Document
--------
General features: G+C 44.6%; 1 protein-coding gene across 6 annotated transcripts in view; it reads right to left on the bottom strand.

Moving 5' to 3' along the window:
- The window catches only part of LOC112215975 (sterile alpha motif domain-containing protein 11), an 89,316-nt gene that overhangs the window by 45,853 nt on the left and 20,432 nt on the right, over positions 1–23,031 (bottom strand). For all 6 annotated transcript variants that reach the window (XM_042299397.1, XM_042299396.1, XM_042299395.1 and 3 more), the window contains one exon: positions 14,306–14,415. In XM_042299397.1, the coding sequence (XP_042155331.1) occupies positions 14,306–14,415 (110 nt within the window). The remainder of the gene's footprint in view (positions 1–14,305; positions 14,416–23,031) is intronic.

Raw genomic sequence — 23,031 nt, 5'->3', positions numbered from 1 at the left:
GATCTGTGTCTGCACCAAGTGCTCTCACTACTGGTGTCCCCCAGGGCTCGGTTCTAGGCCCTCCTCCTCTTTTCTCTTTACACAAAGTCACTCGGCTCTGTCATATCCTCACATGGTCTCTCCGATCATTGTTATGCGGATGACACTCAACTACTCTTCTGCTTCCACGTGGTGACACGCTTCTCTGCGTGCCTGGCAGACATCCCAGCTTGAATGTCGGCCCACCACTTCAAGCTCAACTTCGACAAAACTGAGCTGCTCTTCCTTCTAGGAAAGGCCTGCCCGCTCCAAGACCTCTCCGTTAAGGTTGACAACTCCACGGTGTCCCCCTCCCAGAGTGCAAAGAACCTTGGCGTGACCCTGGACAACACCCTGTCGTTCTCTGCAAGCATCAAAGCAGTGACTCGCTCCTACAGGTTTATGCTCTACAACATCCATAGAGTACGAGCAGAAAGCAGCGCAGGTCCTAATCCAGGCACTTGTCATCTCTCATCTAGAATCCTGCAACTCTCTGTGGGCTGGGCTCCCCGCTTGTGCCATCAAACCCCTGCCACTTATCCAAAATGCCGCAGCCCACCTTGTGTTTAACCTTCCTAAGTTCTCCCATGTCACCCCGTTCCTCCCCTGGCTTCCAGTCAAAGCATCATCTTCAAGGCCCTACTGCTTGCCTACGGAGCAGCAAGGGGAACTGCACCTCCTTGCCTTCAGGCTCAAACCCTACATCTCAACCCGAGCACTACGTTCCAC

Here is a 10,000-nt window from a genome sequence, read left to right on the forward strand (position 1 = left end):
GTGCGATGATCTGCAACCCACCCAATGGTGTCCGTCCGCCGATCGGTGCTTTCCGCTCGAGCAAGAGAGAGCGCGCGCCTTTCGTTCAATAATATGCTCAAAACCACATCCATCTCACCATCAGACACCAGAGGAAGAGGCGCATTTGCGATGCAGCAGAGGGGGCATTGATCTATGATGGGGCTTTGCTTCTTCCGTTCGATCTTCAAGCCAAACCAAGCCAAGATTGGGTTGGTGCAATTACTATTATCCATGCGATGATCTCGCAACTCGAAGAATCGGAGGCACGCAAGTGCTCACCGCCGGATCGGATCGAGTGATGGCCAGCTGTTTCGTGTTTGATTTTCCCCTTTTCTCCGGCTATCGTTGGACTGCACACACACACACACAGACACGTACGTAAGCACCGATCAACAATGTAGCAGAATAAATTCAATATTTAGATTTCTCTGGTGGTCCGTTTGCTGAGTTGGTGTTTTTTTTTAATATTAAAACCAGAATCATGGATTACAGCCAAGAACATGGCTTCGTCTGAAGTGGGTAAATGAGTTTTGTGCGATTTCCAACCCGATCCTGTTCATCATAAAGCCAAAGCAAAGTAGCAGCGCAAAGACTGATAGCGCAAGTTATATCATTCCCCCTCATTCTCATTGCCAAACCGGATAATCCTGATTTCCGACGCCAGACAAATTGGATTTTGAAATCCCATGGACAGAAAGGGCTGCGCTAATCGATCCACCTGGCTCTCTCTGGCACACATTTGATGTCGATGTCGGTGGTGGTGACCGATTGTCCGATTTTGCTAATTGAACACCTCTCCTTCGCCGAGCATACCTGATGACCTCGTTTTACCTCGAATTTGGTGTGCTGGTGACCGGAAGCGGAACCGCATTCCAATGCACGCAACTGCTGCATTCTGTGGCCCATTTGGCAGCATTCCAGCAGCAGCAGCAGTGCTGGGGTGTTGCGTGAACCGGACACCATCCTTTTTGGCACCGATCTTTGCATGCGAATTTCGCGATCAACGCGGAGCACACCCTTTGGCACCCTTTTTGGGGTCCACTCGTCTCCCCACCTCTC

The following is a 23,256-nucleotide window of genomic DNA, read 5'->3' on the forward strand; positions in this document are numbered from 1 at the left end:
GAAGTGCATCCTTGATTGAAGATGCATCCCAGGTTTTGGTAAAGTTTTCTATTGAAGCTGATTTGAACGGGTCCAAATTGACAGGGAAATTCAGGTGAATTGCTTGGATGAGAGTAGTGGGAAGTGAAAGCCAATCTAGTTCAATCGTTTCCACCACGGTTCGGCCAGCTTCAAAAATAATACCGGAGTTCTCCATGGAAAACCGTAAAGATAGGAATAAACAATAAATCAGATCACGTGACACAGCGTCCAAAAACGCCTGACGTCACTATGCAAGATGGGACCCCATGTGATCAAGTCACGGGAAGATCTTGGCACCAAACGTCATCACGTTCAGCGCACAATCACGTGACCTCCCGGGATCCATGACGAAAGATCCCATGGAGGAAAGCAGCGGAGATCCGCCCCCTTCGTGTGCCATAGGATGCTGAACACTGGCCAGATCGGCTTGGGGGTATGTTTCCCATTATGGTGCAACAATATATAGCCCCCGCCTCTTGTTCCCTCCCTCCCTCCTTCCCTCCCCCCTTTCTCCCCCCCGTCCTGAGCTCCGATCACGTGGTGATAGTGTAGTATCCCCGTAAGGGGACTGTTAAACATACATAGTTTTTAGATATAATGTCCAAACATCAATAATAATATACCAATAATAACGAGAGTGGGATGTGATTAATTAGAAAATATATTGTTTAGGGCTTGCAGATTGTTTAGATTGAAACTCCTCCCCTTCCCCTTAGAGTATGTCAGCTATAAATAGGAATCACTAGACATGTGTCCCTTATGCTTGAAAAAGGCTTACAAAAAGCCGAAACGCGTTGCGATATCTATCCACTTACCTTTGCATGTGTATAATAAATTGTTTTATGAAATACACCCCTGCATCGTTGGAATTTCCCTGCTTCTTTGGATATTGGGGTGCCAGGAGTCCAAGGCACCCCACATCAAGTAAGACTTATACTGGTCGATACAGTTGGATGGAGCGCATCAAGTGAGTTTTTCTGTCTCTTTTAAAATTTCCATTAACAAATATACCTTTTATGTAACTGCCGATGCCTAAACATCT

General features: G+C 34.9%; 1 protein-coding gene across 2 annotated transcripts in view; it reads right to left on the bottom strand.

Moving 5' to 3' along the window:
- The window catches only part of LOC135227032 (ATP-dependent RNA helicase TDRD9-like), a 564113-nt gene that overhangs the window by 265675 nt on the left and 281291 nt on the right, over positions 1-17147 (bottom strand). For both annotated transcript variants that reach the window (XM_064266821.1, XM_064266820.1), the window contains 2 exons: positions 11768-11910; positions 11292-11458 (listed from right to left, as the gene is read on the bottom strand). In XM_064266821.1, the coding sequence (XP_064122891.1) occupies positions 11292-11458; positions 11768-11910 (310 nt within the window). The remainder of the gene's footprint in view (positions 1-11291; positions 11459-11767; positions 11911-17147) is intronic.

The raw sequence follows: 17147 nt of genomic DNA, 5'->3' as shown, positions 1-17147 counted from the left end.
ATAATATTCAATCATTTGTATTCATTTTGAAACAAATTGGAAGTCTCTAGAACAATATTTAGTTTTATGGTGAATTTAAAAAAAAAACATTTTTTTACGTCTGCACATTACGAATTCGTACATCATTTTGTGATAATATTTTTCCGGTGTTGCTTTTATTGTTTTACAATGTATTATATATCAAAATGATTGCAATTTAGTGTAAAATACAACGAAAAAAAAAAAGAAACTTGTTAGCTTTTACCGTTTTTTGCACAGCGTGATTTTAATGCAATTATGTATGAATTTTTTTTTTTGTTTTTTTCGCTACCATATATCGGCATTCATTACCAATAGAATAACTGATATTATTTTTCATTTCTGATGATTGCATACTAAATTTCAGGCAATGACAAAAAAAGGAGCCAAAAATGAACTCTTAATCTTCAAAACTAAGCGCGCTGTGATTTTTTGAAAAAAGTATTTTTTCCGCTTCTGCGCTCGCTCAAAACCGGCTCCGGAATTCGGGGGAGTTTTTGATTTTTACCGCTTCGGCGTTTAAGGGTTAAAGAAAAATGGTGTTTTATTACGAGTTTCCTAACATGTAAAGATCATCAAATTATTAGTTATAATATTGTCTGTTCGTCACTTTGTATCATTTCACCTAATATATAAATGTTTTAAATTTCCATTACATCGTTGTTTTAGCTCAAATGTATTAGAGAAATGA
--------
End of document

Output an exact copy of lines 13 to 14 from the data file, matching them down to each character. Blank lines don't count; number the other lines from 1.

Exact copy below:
The raw sequence follows: 17147 nt of genomic DNA, 5'->3' as shown, positions 1-17147 counted from the left end.
ATAATATTCAATCATTTGTATTCATTTTGAAACAAATTGGAAGTCTCTAGAACAATATTTAGTTTTATGGTGAATTTAAAAAAAAAACATTTTTTTACGTCTGCACATTACGAATTCGTACATCATTTTGTGATAATATTTTTCCGGTGTTGCTTTTATTGTTTTACAATGTATTATATATCAAAATGATTGCAATTTAGTGTAAAATACAACGAAAAAAAAAAAGAAACTTGTTAGCTTTTACCGTTTTTTGCACAGCGTGATTTTAATGCAATTATGTATGAATTTTTTTTTTTGTTTTTTTCGCTACCATATATCGGCATTCATTACCAATAGAATAACTGATATTATTTTTCATTTCTGATGATTGCATACTAAATTTCAGGCAATGACAAAAAAAGGAGCCAAAAATGAACTCTTAATCTTCAAAACTAAGCGCGCTGTGATTTTTTGAAAAAAGTATTTTTTCCGCTTCTGCGCTCGCTCAAAACCGGCTCCGGAATTCGGGGGAGTTTTTGATTTTTACCGCTTCGGCGTTTAAGGGTTAAAGAAAAATGGTGTTTTATTACGAGTTTCCTAACATGTAAAGATCATCAAATTATTAGTTATAATATTGTCTGTTCGTCACTTTGTATCATTTCACCTAATATATAAATGTTTTAAATTTCCATTACATCGTTGTTTTAGCTCAAATGTATTAGAGAAATGA